The Unfunny Joke

How our disposition towards magical thinking always makes us the butt of the story

Allan Milne Lees

--

Image credit: United Nations

On the rare occasions anyone is compelled to read a school textbook on the topic of History, and in particular on the subject of past beliefs, it’s often the case that reactions vary from amusement to incredulity. How could people back then believe in the nonsense that was delivered earnestly by priests and physicians alike? How could entire countries succumb to mass hysteria over witches and stone, hang, burn, and drown thousands of harmless women as a result? How could anyone imagine that bleeding would cure disease, or that herbs would be an efficacious prophylactic?

It’s easy to laugh at people long since dead. Distanced from their time, we feel no compulsion to believe in demonic possession, exorcisms, or the value of throwing salt over our left shoulder. Unless of course we still believe those things, as hundreds of millions of people alive today actually do.

For the most part, however, we have different nonsense we earnestly believe in.

Most people in the world today still profess belief in invisible creatures that are credited with all manner of impressive accomplishments, yet for which not even the slightest shred of evidence has ever existed. In China, educated middle-class people are responsible for the extinction of countless species around the world as they imagine that rhino horn and tiger penis are aphrodisiacs and that pangolin skin has curative properties. Lest we feel tempted to imagine ourselves in the West superior, let’s remember how many of us believe in homeopathic remedies, the healing power of crystals and copper bracelets, and detox footbaths. Meanwhile, corporations have embraced such nonsense as Myers-Briggs, graphology, and (in Japan) blood tests to determine which sort of jobs are most suitable for their candidates.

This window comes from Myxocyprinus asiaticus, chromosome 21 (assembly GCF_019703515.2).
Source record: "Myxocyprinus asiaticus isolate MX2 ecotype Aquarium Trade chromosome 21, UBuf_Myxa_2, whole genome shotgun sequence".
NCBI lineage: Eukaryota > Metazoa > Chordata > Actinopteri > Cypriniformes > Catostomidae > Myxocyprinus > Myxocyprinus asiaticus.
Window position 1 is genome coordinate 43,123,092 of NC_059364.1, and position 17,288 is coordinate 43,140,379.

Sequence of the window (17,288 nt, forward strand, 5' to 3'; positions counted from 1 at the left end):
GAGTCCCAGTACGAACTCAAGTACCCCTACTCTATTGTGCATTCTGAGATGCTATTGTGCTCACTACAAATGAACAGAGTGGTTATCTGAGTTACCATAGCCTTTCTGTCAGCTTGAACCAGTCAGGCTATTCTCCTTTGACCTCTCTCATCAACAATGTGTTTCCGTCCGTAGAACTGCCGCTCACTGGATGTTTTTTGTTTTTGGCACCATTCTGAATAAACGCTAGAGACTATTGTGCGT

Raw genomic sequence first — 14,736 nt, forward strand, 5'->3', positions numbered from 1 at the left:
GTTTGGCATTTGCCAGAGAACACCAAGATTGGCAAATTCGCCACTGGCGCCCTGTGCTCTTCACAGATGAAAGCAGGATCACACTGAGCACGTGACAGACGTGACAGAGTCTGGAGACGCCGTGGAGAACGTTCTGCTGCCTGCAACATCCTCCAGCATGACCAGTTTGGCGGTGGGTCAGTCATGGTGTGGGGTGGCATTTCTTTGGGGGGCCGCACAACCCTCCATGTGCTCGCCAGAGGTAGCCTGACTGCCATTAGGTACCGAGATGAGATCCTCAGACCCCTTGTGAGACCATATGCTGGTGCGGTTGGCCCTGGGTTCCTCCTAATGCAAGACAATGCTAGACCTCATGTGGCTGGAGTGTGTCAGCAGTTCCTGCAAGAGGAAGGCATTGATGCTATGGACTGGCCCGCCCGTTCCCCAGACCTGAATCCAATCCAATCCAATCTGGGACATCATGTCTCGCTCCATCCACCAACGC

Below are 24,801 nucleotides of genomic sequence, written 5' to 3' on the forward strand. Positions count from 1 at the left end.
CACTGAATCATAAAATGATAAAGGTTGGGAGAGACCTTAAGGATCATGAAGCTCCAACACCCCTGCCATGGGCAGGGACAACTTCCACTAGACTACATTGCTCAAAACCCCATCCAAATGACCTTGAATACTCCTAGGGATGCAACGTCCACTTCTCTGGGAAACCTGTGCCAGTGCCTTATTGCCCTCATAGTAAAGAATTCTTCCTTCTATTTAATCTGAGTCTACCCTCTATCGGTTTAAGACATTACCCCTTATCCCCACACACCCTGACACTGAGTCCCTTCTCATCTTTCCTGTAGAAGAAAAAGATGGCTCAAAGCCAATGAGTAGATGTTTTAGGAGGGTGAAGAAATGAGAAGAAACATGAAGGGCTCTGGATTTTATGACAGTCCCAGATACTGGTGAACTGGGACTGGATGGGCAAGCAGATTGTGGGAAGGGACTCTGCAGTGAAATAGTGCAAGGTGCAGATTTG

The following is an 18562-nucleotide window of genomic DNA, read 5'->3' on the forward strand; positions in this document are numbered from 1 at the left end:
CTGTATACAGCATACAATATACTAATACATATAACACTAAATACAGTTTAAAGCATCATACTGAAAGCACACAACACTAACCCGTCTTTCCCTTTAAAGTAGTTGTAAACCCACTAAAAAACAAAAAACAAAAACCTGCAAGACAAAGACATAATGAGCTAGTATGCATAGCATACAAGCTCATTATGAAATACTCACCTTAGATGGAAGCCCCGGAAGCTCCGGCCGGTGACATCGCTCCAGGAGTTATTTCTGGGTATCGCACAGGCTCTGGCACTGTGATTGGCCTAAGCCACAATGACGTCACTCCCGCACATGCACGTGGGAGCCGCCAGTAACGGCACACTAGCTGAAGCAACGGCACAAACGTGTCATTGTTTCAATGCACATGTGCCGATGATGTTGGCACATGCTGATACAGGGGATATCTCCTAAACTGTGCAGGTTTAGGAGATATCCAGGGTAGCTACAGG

Women around the world spend a literal fortune on products that are not only worthless but also very often rather toxic. Creams that supposedly “repair” skin and tissues, shampoos that supposedly “nourish” hair (which is keratin, and hence dead, and hence far beyond any possibility of absorbing nourishment of any kind), and a thousand other absurdities are eagerly bought by women who earnestly believe the most…

--

--

Allan Milne Lees

Anyone who enjoys my articles here on Medium may be interested in my books Why Democracy Failed and The Praying Ape, both available from Amazon.